The 200 dma at $2017 should act as support for the SPX. The resistance level at $2050 has now been reinforced; it will be even harder to break through next time. RUT is back in the neighborhood of the August flash crash retest. Earlier this month, RUT thrashed in this area for about two weeks and never did break through the August flash crash levels at about $1105. We may be caught in this choppy market for a while.

The markets paused today with SPX rising only two dollars to $2052 and RUT losing three dollars to close at $1099. Volatility continues to contract with the VIX dropping about two tenths of a point to 13.8%.

Trading volume was down dramatically after expiration Friday with 2.0 billion shares of the S&P 500 stocks. Trading on the NYSE dropped 52% and trading volume dropped 44% on NASDAQ.

The only economic data released today were existing home sales for February at 5.08 million, down from 5.47 million homes.

SPX opened weakly this morning and traded down to $2043 before rebounding to close at $2052. It seems as though everyone assumes the bull market is returning. This is surprising since it wasn't long ago that the doomsday gurus were on every finance cable network. The reality is probably in between those extremes. The basic U.S. economic data simply don't support the idea of a booming market. But those same data don't support the dire predictions of recession either. Stay tuned.

Equity and index options expire tomorrow at midnight. Many of you may think that today was expiration, but the options contract is a binding legal contract and the brokers need time to make all of the cash transfers and equity purchases and sales before the contracts expire. SPX settled at $2050.07 and RUT settled at $1097.85. I closed our SPX Mar 2050/2060 call spreads yesterday for $1.00; allowing them to enter expiration would have saved us some money; settlement at $2050.07 means one contract would have resulted in a $7 debit whereas we spent $100 to close one spread. But we would have been taking a big risk. Sometimes the difference between the Thursday close and settlement is large. It averaged $9 for SPX last year but ran as high as $23. If you are interested, download my SPX and RUT settlement spreadsheet.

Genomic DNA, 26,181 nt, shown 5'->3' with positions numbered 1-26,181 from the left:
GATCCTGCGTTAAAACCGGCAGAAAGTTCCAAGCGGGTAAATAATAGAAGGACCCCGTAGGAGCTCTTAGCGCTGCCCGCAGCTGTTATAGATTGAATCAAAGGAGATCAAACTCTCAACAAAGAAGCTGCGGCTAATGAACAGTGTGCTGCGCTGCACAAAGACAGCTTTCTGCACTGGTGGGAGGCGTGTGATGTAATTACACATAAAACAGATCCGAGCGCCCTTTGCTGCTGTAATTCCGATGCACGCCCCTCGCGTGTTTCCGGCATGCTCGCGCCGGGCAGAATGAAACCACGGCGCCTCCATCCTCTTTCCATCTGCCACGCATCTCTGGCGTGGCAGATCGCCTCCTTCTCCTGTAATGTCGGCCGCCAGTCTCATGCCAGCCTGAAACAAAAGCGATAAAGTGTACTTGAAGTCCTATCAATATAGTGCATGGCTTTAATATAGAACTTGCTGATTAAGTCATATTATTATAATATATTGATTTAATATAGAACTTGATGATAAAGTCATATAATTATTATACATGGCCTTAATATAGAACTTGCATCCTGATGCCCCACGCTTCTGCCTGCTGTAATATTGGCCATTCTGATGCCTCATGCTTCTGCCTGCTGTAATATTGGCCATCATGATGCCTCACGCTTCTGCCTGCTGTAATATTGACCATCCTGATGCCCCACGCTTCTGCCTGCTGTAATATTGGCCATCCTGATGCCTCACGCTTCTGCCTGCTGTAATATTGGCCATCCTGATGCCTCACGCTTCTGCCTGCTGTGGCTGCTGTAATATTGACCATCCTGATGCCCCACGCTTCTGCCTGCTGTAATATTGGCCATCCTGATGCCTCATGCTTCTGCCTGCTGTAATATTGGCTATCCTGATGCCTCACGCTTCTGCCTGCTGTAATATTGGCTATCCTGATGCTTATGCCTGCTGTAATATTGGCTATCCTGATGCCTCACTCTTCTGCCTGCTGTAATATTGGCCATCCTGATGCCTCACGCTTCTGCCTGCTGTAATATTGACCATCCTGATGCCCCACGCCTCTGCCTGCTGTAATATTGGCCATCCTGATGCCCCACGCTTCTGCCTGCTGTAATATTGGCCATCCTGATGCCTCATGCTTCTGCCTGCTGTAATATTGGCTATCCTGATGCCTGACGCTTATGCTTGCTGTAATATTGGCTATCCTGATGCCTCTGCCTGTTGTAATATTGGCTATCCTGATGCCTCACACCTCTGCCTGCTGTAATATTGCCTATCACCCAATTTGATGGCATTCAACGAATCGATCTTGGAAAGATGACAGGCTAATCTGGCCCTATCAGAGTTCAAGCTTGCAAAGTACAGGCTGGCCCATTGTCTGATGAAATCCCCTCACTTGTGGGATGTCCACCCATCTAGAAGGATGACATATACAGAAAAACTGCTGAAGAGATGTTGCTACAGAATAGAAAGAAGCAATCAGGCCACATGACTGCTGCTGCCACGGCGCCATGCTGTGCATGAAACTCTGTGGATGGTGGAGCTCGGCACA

SPX closed at $2050 today, up $9. RUT also continued to run, closing up $10 at $1102. Volatility continued to contract with VIX losing half a point to 14%.

SPX has now put the 200 dma in the rear view mirror. The high at $2078 from December 29th is the next resistance level. I am inclined to think the Fed induced euphoria will end by then. For example, here is a sobering stat: FactSet reports that the estimated profit margin for the first quarter for the S&P 500 is 9.3% - the lowest since 4Q 2012. If we exclude energy companies, it rises to 10% and that is the lowest since Q1 2014. Either way, that doesn't look like the economic strength one expects behind a bull market.

Enjoy your weekend. The tulips are sprouting outside. But we are expecting snow this evening. Let me go check why we are living here...

I admit to having greatly underestimated this bullish run. I keep studying the basic economic data, looking for the strong growth the market seems to imply. But I have made the mistake of discounting the role of the Fed and near zero interest rates. The market loves the Fed. The major indices opened weakly this morning, but it didn't take long for the bulls to reassert themselves. SPX ran up $13 to close at $2041 while RUT gained $17 to close at $1091.  Volatility continues to contract with the VIX dropping to 14.4%. Trading volume rose again today with 2.6 billion shares of the S&P 500 companies trading. Trading volume on the NYSE rose 17% and trading on NASDAQ rose 11%.

Initial unemployment claims came in at 265 thousand this week, up slightly from last week's 258 thousand. Continuing unemployment claims rose from 2.227 million to 2.235 million. The JOLTS job openings report cited 5.541 million job openings for January, up from 5.281 million. The Philadelphia Fed manufacturing survey increased to 12.4 for March, up dramatically from February's -2.8.